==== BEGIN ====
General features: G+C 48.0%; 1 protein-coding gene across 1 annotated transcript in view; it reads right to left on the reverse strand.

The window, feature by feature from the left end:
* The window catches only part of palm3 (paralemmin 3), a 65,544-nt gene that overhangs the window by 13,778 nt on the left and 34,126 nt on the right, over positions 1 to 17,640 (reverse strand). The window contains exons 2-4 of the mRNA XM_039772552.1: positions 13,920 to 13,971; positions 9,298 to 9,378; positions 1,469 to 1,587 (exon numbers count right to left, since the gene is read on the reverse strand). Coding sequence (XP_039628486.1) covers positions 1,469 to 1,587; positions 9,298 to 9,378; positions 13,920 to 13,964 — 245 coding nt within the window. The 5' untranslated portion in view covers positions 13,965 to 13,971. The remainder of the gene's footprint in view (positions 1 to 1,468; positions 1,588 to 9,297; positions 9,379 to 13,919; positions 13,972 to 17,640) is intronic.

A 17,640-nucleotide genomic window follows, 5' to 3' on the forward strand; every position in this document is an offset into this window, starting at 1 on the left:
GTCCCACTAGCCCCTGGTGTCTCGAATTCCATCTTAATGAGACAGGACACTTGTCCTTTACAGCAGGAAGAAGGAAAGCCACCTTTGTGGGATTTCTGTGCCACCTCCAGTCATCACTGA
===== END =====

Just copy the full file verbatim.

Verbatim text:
General features: G+C 48.0%; 1 protein-coding gene across 1 annotated transcript in view; it reads right to left on the reverse strand.

The window, feature by feature from the left end:
* The window catches only part of palm3 (paralemmin 3), a 65,544-nt gene that overhangs the window by 13,778 nt on the left and 34,126 nt on the right, over positions 1 to 17,640 (reverse strand). The window contains exons 2-4 of the mRNA XM_039772552.1: positions 13,920 to 13,971; positions 9,298 to 9,378; positions 1,469 to 1,587 (exon numbers count right to left, since the gene is read on the reverse strand). Coding sequence (XP_039628486.1) covers positions 1,469 to 1,587; positions 9,298 to 9,378; positions 13,920 to 13,964 — 245 coding nt within the window. The 5' untranslated portion in view covers positions 13,965 to 13,971. The remainder of the gene's footprint in view (positions 1 to 1,468; positions 1,588 to 9,297; positions 9,379 to 13,919; positions 13,972 to 17,640) is intronic.

A 17,640-nucleotide genomic window follows, 5' to 3' on the forward strand; every position in this document is an offset into this window, starting at 1 on the left:
GTCCCACTAGCCCCTGGTGTCTCGAATTCCATCTTAATGAGACAGGACACTTGTCCTTTACAGCAGGAAGAAGGAAAGCCACCTTTGTGGGATTTCTGTGCCACCTCCAGTCATCACTGA